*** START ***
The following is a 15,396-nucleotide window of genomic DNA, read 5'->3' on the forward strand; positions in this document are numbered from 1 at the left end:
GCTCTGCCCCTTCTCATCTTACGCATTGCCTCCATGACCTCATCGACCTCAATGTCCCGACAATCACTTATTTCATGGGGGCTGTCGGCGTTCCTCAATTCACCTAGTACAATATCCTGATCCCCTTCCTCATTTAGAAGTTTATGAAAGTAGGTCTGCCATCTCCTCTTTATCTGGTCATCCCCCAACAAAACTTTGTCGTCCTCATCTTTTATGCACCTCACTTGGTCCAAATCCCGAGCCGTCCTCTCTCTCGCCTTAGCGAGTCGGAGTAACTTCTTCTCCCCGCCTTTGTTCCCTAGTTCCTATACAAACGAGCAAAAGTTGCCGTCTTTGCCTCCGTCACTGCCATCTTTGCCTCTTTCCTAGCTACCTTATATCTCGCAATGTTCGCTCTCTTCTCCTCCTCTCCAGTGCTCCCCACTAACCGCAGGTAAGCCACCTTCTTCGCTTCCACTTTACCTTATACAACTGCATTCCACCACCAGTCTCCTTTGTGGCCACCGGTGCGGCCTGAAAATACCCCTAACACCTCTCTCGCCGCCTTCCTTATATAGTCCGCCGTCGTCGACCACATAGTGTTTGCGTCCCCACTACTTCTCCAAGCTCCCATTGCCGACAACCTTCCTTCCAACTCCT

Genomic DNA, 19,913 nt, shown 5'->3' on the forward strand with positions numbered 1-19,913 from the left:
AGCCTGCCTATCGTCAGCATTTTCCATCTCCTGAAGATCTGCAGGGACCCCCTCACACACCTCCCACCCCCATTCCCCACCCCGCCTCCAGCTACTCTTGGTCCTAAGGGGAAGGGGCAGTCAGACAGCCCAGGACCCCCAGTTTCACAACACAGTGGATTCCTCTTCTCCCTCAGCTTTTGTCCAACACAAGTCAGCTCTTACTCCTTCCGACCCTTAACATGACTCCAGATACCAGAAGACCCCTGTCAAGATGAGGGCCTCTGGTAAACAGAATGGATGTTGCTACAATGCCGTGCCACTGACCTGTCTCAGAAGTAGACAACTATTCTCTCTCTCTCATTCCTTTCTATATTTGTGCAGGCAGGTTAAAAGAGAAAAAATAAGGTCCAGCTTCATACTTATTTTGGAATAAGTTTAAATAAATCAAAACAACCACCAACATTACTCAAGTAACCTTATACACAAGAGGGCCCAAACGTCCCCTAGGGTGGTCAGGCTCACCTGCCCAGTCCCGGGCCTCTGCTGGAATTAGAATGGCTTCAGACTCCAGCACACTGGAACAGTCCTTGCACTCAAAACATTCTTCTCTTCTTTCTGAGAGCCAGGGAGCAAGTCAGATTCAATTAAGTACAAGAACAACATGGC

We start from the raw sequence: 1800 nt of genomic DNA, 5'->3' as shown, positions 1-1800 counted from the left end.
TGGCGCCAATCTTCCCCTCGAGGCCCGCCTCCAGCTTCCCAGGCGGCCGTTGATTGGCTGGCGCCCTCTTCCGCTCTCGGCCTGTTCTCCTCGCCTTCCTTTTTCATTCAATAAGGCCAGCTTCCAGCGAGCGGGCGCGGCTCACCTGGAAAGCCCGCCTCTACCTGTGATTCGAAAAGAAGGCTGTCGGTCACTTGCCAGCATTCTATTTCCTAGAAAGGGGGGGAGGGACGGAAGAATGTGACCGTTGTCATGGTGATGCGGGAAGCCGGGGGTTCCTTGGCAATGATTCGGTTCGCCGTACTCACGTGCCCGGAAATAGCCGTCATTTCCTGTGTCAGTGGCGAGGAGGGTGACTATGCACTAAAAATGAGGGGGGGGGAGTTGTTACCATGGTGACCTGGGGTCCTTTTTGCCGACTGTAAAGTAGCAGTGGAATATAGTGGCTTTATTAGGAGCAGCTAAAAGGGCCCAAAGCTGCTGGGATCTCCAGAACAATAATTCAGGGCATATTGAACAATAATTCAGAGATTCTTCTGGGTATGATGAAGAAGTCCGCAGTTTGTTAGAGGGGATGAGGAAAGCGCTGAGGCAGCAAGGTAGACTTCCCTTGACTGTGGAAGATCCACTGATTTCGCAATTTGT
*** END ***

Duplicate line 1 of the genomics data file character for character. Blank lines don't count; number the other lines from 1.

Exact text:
The following is a 15,396-nucleotide window of genomic DNA, read 5'->3' on the forward strand; positions in this document are numbered from 1 at the left end: